Kitchens are full of chemicals that react with each other to form new compounds, as well as tastes, smells and textures. In fact, a kitchen is really one big chemistry set. Restaurant chefs and cooking experts around the world, including Heston Blumenthal of the United Kingdom’s The Fat Duck restaurant and the Food Network’s Alton Brown, are beginning to take this mentality of “chef as chemist” and apply it to how they prepare food to get the best and most consistent results. There are examples of chemical reactions in just about every kitchen in America.
The bread most Americans eat is leavened bread, or bread that has risen. It contains air pockets that make it fluffy or chewy. Things that make it rise, called leavening agents, include yeast, baking soda, baking powder and acids such as buttermilk. Chemical reactions occur between an acid and an alkaline–baking powder or baking soda–forming gas pockets, which make the dough rise. Yeast fungus, when combined with warm water, begins to ferment the natural sugars and carbohydrates found in flour and other bread ingredients. This fermentation process forms gas bubbles and makes the bread rise over a period of hours. Some breads, such as sourdough bread, put these ingredients together in a “starter” that ferments and is then added to the bread ingredients, which shortens the rising time.
A variety of desserts, soufflés and other baked goods are made with meringue, which is made of whipped egg whites and either sugar or corn starch. Fresh egg whites are placed in a bowl and briskly whisked by hand or with a beater. As the air begins to infiltrate the egg whites and the heat and force of the beating begin to take effect, the whites’ amino acid chains begin to uncoil in a process called denaturation. This occurs when the chemical bonds that hold the chains together are broken and is aided by the acidic nature of egg whites. After they uncoil, they begin to mesh together, or coagulate, with pockets of air trapped among them. Adding sugar when the eggs begin to foam holds the air in place, so that the bubbles do not pop and deflate the meringue. Using a copper bowl or adding an acid such as lemon juice, cream of tartar or vinegar also helps with stabilizing the air pockets.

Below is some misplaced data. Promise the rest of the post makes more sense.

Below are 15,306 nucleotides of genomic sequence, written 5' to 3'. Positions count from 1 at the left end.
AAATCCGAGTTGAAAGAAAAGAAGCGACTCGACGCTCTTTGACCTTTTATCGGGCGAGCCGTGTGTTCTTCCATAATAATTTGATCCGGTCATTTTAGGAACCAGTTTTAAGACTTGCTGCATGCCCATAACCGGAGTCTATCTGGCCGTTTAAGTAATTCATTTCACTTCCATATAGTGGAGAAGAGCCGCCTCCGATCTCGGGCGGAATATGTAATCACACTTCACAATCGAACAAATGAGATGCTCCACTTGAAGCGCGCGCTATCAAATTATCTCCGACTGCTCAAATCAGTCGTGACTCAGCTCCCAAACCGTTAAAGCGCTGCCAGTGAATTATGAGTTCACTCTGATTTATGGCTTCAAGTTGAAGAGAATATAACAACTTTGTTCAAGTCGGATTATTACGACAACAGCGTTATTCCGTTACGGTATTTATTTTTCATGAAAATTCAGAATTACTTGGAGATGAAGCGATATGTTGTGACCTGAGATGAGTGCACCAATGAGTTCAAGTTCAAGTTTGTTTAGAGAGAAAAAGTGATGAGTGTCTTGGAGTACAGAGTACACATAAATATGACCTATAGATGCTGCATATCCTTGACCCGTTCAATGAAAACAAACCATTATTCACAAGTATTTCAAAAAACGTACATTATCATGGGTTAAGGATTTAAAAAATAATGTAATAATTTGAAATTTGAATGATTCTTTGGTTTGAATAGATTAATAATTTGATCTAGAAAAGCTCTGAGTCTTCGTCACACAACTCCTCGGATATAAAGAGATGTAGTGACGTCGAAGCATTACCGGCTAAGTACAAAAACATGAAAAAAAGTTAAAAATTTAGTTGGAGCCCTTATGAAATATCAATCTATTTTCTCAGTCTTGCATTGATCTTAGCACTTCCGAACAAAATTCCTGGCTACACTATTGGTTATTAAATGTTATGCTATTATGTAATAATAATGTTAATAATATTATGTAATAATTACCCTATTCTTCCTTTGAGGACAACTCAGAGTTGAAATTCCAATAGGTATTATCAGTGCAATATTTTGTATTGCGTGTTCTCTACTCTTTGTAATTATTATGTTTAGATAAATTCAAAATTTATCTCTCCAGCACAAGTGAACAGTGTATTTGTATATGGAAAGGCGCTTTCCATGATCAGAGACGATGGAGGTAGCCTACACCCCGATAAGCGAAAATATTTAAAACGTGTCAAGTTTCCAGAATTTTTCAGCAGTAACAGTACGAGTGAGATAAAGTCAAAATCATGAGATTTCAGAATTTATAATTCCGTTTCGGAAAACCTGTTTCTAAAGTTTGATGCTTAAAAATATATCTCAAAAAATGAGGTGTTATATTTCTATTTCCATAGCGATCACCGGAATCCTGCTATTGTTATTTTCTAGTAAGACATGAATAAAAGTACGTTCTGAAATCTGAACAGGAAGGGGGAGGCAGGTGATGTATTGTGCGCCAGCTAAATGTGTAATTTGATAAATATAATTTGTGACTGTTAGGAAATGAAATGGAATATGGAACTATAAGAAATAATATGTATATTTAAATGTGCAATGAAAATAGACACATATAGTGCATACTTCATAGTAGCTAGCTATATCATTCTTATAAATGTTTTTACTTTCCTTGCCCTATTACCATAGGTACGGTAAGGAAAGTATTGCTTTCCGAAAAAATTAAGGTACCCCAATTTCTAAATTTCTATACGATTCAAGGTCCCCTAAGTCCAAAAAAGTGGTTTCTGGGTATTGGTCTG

Cooking meat, especially searing, produces the Maillard reaction, which occurs when sugars and the denatured proteins in the meat begin to break down and reconfigure. This reaction, discovered by the French scientist Louis-Camille Maillard in the early 20th century, occurs between 300 and 500 degrees Fahrenheit and is commonly referred to as browning. This adds the meaty flavors and aromas we associate with meat.
Cheese is made of milk or cream that is mixed with rennet, an enzyme found in a cow or sheep’s stomach, and a lactic acid bacteria culture. The rennet breaks down the protein in milk, called casein, and separates it into curd and a watery substance called whey. For most cheeses, the two are separated and the curd is salted and pressed into molds. It sits in the molds and ripens as the bacteria culture continues to break down the casein in the milk until cheese is formed. Different milks, such as goat, cow or sheep, and different bacterial cultures combine to form different varieties of cheese.
References and ResourcesDiscovery Channel: Kitchen Chemistry
N.E.M Business Solutions: Cheese: Development of structure
The Science of Cooking: What Gives Meat Its Flavor?
Family and Consumer Sciences: Demystifying Meringue